- The big development in the African fiscal space overnight was that global ratings agency Fitch upgraded Zambia’s long-term local currency cred-it issuer default rating to CCC from CC and has affirmed Zambia’s long-term foreign-currency issuer default rating at RD. Fitch said in the state-ment accompanying the rating decision that the upgrade of the long-term local currency credit issuer default rating to CCC reflects that the government has continued to service its local currency debt and has made no indication that it plans to include domestic debt in any potential debt restructuring.
- The global credit rating agency said that that this means an eventual restructuring of external debt could improve the overall public finance position and support local-currency debt sustainability. That said, it is important to note that the CCC rating still reflects a real possibility of a lo-cal currency default, given Zambia’s weak public finances and tight domestic financing conditions. Fitch noted in its statement that Zambia’s budget deficit widened to 12% of GDP in 2020 and forecasts a 2021 deficit of 10.3%. Zambia’s debt pile meanwhile swelled to an unprecedent-ed 114% of GDP at the end of last year, which compares to the current B median of 66%.
- On a more sobering note, Fitch said that Zambia’s long-term foreign-currency issuer default rating of RD reflects that the government has not serviced its outstanding Eurobonds pending a restructuring since its failure to pay a coupon on its $1bn 2024 Eurobond, which was due on 14 October 2020. While the government has defaulted on its Eurobond coupon payment, the Zambian government has continued to service for-eign currency-denominated debt to multilateral financial institutions and debt on a few priority projects that have an immediate social and economic impact.
- Going forward, while the Zambian government has made some positive strides towards securing a deal with the IMF and has shown signs that it willing to implement structural reforms, fiscal risks in Zambia remain tilted firmly to the upside. In its statement, Fitch said that the following three factors could lead to negative rating action:
- If the government announces clear plans to restructure its kwacha-denominated debt.
2. If the government enters a grace period on its local currency debt.
3. The rating would be downgraded if the government defaults on the local currency debt before any re-structuring announcement.
- All eyes were focused on the Chinese trade numbers this morning. Exports grew at a robust pace in March soaring some 30.6% in USD terms year on year but slower than the 159% rise in February. On the import side, we had an increase of some 38.1% year on year versus a market forecast of 23.3% resulting in a trade surplus of $13.8bn.
- Copper imports rose by 25% year on year the customs data showed, this despite disruptions from the top copper producer Chile. The data showed that China imported unwrought copper and products totalling 552,317 tonnes last month. Reuters reported that Copper imports in the first quarter totalled 1.44 million tonnes, up 11.9% year-on-year. That is the highest first-quarter amount since at least 2008, according to the vendors data.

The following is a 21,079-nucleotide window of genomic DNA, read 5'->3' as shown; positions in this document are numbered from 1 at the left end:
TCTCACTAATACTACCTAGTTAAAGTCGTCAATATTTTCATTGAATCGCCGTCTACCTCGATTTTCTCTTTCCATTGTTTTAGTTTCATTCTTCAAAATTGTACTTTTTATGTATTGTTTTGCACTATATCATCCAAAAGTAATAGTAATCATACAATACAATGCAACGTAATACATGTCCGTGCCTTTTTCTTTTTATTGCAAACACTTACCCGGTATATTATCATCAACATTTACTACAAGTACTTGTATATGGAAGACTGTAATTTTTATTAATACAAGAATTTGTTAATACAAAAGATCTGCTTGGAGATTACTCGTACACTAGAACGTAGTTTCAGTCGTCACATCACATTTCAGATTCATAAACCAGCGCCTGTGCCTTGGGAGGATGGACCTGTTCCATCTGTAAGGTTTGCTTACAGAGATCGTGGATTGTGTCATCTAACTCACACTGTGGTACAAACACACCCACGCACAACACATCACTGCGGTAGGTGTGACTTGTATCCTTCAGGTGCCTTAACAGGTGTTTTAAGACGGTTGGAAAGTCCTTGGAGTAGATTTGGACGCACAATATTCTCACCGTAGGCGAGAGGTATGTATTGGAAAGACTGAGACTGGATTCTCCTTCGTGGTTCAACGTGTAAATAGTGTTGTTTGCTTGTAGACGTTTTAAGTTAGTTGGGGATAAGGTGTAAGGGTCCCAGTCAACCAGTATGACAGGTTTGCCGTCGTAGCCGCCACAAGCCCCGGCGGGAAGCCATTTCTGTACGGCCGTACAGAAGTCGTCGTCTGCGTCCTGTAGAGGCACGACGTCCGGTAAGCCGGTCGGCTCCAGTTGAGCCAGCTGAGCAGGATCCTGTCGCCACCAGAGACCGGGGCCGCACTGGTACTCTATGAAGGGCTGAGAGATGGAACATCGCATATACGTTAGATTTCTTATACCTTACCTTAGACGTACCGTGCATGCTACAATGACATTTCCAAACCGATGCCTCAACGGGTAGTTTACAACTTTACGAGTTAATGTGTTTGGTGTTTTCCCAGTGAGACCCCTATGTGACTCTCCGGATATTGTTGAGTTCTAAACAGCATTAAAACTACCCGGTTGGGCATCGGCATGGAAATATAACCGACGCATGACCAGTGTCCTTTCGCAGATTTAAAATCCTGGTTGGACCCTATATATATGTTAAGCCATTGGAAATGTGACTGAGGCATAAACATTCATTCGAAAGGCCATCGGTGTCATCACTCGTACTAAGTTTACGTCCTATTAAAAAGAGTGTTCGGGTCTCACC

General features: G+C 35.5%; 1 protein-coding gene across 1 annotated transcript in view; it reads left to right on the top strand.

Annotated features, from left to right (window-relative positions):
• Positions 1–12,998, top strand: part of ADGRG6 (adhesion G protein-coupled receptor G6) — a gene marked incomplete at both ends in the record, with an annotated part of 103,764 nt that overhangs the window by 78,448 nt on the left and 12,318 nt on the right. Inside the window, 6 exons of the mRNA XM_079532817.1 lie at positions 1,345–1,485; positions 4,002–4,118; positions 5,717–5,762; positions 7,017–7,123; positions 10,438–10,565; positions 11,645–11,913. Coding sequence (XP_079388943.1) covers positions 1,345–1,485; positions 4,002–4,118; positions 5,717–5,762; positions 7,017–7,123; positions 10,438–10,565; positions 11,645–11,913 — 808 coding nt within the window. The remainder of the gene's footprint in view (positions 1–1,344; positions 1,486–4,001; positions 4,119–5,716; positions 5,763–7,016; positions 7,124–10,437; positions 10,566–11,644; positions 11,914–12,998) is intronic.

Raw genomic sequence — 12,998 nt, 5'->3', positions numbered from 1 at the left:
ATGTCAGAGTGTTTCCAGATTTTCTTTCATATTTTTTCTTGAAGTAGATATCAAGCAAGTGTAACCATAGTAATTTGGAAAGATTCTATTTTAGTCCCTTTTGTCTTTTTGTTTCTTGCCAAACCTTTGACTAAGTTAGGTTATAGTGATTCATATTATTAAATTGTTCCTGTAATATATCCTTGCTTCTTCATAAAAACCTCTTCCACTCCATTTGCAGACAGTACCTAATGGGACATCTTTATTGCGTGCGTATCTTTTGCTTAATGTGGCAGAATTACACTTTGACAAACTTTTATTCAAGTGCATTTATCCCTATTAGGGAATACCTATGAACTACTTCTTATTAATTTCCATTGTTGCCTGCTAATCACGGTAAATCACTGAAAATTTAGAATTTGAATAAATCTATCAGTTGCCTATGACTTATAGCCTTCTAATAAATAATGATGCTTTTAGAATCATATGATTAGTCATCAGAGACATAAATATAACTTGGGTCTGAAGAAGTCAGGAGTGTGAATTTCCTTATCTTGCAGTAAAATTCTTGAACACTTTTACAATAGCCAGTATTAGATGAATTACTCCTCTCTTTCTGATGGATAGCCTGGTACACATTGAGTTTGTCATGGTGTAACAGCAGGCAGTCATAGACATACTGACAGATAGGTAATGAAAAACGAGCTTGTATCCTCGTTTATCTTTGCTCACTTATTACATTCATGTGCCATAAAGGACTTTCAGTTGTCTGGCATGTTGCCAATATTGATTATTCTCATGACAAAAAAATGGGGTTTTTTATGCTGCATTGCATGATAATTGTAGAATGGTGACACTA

- Stateside, a NY Fed survey has found that median inflation expectations for 1 & 3yr horizons increased in March to 3.2% and 3.1% respectively, while the mean expectation that US unemployment will be higher in one years’ time dropped a little further to 34.4% from 39.1% in Feb. The outlook is steadily improving and confidence levels are growing. Depending on whether the inflation outlook allows, the Fed will keep mone-tary policy as accommodative as possible, for as long as it can and will rather risk overheating the economy than doing too much.
- Central to how the Fed will implement monetary policy is the outlook for CPI. CPI growth in the US rose in line with expectations from 1.4% y/y to 1.7% y/y in February, suggesting inflationary pressures in the US remained relatively subdued in the early stages of the year. However, ex-pectations are for CPI growth to have continued its uptrend in March, with respondents surveyed by Bloomberg pencilling in a 2.5% y/y rate as their consensus expectation. Inflationary pressures will likely remain a function of transitory factors such as higher energy prices in the near term, while the effect of recent fiscal stimulus may also begin to show in the data. While a topside surprise in the data could reignite the rise in US Treasury yields that caused havoc in global markets through Q1, the Fed will stick to its dovish line that any near-term inflationary pressures are expected to be temporary.
- In the FX markets, a broader bearish bias remains entrenched on the Kwacha at present with the local unit continuing to hit fresh lows. Meanwhile, ahead of the US inflation data later today, the USD has risen modestly off its recent low. The risk is that the data beats expecta-tions to the topside and forces an adjustment in inflation expectations such that US bond yields rise a little further and bolster the perfor-mance of the USD. Technically, the USD is due a modest recovery, although the weekly chart shows that any near-term jump in the USD will likely be short-lived, and that there is a more than even chance that the USD will retreat still further. Also a feature that will influence the per-formance of the USD will be the strength of the earnings reports, as more companies report back on their performance through a very difficult time and offer guidance on future performance.
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